British department store group Debenhams is set to close all its UK shops after 242 years in business, putting 12,000 jobs at risk in the country’s second major corporate failure in as many days.
The decision to liquidate Debenhams comes after Philip Green’s Arcadia fashion group collapsed into administration on Monday, threatening 13,000 jobs, after the Covid-19 pandemic hit business.
Arcadia is the biggest concession operator in Debenhams, accounting for about 5% of Debenhams’ sales, and its collapse looks to have been the final straw, making a sale of Debenhams that would be worth more than a winding down process impossible.
Administrators FRP Advisory said yesterday that Debenhams would be wound down after it failed to find a buyer.
Sportswear and clothing retailer JD Sports Fashion had been seen as the department store operator’s last hope for a rescue deal but it confirmed yesterday it had ended takeover talks with Debenhams, which trades from 124 UK stores.
Debenhams, founded in London in 1778, has struggled for years and was placed in administration for the second time in a year in April by its owners led by US hedge fund Silver Point Capital.
“Given the current trading environment and the likely prolonged effects of the Covid-19 pandemic, the outlook for a restructured operation is highly uncertain,” FRP said.
“The administrators have therefore regretfully concluded that they should commence a wind-down of Debenhams UK, whilst continuing to seek offers for all or parts of the business.”
The administrators will continue to trade Debenhams’ stores and online business through Christmas to clear its current and contracted stocks.
“On conclusion of this process, if no alternative offers have been received, the UK operations will close,” FRP said.
Debenhams’ pension schemes, which have about 11,000 members, have been in an assessment period for the government’s Pension Protection Fund since April 2019 when the group first went into administration.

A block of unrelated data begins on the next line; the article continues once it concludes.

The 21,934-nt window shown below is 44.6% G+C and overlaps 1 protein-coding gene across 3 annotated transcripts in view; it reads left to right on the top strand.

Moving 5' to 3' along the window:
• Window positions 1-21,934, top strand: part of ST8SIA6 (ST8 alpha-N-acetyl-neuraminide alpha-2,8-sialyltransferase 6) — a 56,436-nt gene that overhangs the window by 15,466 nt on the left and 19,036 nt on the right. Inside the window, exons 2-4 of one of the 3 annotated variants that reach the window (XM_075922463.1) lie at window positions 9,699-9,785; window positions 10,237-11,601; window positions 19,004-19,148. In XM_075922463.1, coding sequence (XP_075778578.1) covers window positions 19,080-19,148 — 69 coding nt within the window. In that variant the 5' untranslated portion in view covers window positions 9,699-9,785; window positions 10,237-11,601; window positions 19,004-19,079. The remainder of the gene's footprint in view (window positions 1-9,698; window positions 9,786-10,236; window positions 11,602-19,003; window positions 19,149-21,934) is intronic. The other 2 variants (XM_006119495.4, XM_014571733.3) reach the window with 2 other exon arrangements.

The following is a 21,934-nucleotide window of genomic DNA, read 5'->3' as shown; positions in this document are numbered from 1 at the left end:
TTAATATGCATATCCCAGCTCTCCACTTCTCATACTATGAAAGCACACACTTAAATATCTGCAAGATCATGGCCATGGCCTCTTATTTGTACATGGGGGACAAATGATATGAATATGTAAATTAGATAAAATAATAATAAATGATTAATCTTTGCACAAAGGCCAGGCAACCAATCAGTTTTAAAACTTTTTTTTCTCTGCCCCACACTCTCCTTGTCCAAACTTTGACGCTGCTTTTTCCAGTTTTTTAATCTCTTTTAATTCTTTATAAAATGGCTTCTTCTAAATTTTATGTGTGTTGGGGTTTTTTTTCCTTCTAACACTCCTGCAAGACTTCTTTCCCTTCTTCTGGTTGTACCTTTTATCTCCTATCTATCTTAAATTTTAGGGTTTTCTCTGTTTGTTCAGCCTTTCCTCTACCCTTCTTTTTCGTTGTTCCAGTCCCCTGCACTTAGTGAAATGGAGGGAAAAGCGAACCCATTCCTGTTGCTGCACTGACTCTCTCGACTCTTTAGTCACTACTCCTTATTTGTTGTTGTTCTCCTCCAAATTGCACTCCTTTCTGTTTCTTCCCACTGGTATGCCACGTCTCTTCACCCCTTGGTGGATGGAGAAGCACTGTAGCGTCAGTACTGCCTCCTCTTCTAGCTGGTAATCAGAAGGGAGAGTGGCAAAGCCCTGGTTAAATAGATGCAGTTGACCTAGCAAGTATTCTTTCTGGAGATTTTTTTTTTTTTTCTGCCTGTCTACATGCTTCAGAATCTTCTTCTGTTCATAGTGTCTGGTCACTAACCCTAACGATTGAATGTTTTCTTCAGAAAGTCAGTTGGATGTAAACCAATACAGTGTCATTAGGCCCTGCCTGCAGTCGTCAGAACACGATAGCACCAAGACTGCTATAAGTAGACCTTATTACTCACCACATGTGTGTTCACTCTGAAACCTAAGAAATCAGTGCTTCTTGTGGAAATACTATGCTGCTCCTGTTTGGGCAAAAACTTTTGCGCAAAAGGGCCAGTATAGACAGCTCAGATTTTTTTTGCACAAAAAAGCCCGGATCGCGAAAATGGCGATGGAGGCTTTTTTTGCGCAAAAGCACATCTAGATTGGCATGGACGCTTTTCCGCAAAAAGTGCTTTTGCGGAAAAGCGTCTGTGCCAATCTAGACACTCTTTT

Debenhams’ Danish business Magasin du Nord is not impacted by the liquidation process.
Former chairman Ian Cheshire believes some parts of the UK business can be saved.
“(There) is a fantastic business inside it, probably 70 stores, and a very good website which I’m sure someone will be buying, so I don’t think all these jobs are going,” he told Sky News.
Prime Minister Boris Johnson’s spokesman said the government stood ready to support those employees affected by the winding-down decision.
Shopworkers union Usdaw urged the government to develop an urgent recovery plan for retail.
Even before the pandemic, bricks-and-mortar retailers in Britain were facing a major structural challenge with the economics of operating stores on traditional leases proving increasingly difficult as more trade migrates online.
Britain’s department store sector has particularly struggled.
BHS went bust in 2016, House of Fraser was bought out of administration in 2018 by Mike Ashley’s Sports Direct, now called Frasers Group, and even John Lewis has seen profits crash.
Frasers said on Monday it was interested in participating in the Arcadia sale process.
Frasers was Debenhams’ biggest shareholder before the department store went into administration for the first time, wiping out Frasers’ £150mn ($200mn) investment.
Ashley walked away from buying Debenhams this time round but analysts expect him to take another look at its assets in the liquidation process, which is being run by turnaround specialist Hilco.
“Ashley continues to give a very good impression of somebody who tries to win a game of ‘Monopoly’ by buying up the useless brown and light blue squares on the board,” said independent retail analyst Nick Bubb.
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